(03-05-2017 08:49 AM)Tomasia Wrote:  It’s good to see that you finally reduced your box, to gullibility towards beliefs supportive of one’s religions persuasion, and stayed away from trying to argue that this extends beyond this.

Frusty

Aaaaaaaaaand we're done.
I know, frustrating isn't it. More coils twisting and convolutions than a couple of randy snakes.
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03-05-2017, 10:07 AM
RE: Why should I be an atheist?
(03-05-2017 08:14 AM)SYZ Wrote:  ]Can you list specifically a few of those positive gains? Both for your happiness and, more importantly, your "fulfillment"?

Let’s see I’m foreigner. I was born in India, being born a christian, to christian parents, one positive outcome, is that it allowed my parents to move to an entirely different country, and have a large support network, a community in place to welcome them, and be their for them, and support them any way they can. Being a christian immigrant, in a country in which Christianity is the dominant religion, allowed us to quickly assimilate, and connect to a variety of other ethnic communities, African-American christian communities, Nigerian, Spanish, Chinese, etc…., as well as the whites, unlike many of our Hindu counterparts who remained considerably more isolated. Being Christian had a positive effect, in contributing to integrating into the larger social fabric of America, shared values, perspectives, identity, revered history, etc.. And it’s a large part as to why my particular ethnic group is among the wealthiest, best educated in the country.

This interconnection, extends interpersonally as well. Allowing shared values, held as eternal constants, such as values placed on love, forgiveness, and a common language and perspective to share with my parents, older family members, friends, wife, etc… We have shared moral obligations, aims, that are see as intrinsic responsibilities. That we’re constantly held accountable to each other for. All of which have had positive effects, contributing to a good marriage, a strong core group of friends, a strong relationship with my family, my in-laws etc….

The christian belief in Christ as the Way, the Truth, and the Life, has also been a very positive influence, in it’s ability to give life the perception of a moral aim, and purpose, whether true or not. A goal, that is not dependent on professional, or financial gain, but entirely about how one lives his life, and not what he physically gains from it, and is considerable source of fulfillment and meaning for me as a person. It’s an aim that allows me to reflect on my tendencies towards greed and selfishness, and the way I treat those close to me, etc…

Quote:What defines your fulfillment such that it's more rewarding than, say, an atheist's? Do you believe that an atheist's sense of fulfillment—and real life experiences—are of less worth than that of a theist?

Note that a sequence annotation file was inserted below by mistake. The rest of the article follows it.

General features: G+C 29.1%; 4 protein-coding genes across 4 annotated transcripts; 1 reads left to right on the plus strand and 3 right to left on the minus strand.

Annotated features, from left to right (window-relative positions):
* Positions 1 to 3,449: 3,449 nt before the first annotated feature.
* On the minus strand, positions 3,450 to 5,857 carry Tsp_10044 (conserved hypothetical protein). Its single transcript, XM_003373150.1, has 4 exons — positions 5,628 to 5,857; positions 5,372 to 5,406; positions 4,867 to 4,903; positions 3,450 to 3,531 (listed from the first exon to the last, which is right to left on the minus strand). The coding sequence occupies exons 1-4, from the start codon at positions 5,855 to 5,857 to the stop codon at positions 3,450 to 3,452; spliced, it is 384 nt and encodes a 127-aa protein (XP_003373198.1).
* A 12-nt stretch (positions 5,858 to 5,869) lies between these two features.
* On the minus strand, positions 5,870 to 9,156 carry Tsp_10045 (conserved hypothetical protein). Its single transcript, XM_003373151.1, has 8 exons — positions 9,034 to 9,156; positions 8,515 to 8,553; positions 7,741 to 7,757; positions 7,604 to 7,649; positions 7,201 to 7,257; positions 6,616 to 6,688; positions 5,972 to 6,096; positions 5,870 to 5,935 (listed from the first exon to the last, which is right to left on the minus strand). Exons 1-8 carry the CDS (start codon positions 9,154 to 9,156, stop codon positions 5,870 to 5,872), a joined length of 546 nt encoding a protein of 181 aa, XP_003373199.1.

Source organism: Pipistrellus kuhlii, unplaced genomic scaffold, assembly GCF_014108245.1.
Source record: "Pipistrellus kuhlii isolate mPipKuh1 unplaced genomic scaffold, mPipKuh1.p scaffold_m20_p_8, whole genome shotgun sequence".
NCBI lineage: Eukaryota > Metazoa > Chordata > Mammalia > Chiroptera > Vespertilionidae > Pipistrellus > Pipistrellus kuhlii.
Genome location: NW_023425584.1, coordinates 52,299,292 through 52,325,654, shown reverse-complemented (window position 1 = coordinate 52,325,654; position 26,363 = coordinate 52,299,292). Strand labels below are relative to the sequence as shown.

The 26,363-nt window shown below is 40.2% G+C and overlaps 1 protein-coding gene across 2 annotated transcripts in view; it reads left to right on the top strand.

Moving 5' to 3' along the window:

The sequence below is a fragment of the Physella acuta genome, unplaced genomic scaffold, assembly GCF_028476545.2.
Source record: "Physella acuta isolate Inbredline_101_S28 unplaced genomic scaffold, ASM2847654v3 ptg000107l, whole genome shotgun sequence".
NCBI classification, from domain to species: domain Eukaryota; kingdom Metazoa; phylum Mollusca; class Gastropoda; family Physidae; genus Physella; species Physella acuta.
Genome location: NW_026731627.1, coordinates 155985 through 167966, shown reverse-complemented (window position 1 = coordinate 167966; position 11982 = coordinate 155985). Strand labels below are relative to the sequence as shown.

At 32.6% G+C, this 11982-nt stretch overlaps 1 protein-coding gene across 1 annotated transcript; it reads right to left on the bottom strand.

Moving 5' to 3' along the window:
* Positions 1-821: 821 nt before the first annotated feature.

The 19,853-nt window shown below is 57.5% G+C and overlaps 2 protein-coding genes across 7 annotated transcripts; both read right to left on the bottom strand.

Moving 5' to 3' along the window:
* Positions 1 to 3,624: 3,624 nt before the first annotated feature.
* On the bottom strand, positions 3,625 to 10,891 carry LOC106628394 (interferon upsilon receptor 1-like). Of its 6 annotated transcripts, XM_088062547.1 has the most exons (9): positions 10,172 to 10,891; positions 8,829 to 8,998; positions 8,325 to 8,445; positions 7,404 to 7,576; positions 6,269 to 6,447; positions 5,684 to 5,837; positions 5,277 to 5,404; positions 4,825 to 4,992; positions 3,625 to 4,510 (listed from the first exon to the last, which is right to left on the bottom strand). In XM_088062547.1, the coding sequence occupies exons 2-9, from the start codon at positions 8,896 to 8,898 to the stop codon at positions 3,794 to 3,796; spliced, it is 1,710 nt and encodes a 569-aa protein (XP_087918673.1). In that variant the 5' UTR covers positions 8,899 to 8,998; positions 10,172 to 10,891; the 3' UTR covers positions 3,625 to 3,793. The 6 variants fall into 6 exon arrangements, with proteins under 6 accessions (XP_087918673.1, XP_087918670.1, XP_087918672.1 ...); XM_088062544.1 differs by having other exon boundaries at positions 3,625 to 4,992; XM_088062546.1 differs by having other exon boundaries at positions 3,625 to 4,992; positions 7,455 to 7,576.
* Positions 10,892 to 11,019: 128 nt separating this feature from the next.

I can’t speak of what would be more fulfilling and rewarding for you. I can’t say that you personally would be better off if you were a believer. I’m just speaking of myself, the role and effects of Christianity on me personally. And I can say that perhaps if I was some white kid, growing up in Idaho christianity would have less of a value for me than it does given my actual life.

I don’t know you personally, to say much of anything about your life. I can say in regards to the unbelievers, non-religious people I know, who I’ve spent a great deal of my life with, they are unhappy, lost and aimless, constantly in pursuit of something to fill a void, that never arrives, pleasures that faded. How much of this is true for unbelievers here, I can’t say.

Quote:Could you also elaborate on the phrase that you use: "in this present life as well"? Are you implying that some sort of afterlife is superior to your current real-world life (as well)?

No, I just meant to say that it contributes to my fulfillment and happiness in this life.

"Tell me, muse, of the storyteller who has been thrust to the edge of the world, both an infant and an ancient, and through him reveal everyman." ---Homer the aged poet.

"In Him was life, and the life was the Light of men. The Light shines in the darkness, and the darkness did not comprehend it."
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03-05-2017, 10:09 AM
RE: Why should I be an atheist?
Atheism is a religion like not playing golf is a hobby

“I am so clever that sometimes I don't understand a single word of what I am saying.” ~ Oscar Wilde
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03-05-2017, 10:10 AM
RE: Why should I be an atheist?
(03-05-2017 08:49 AM)Tomasia Wrote:  But still your psychological hypothesis is a bit crude, the underlying reality is this:

Oh.
So now the idiot who doesn't know the difference between "then" and "than" in the English language is rating others arguments, and the fake PhD is "evaluating" what others say.
Facepalm

Insufferable know-it-all.Einstein God has a plan for us. Please stop screwing it up with your prayers.
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03-05-2017, 10:25 AM (This post was last modified: 03-05-2017 10:29 AM by kim.)
RE: Why should I be an atheist?
(03-05-2017 10:09 AM)SeaJay Wrote:  Atheism is a religion like not playing golf is a hobby

I know that hobby. I don't play at all.
I'm told I am (was) quite good at the game and that I should go back to it.

There is a distinct difference in going through the required motions of what others consider a wonderful thing ... and truthfully loving that thing for one's self. Shy

A new type of thinking is essential if mankind is to survive and move to higher levels. ~ Albert Einstein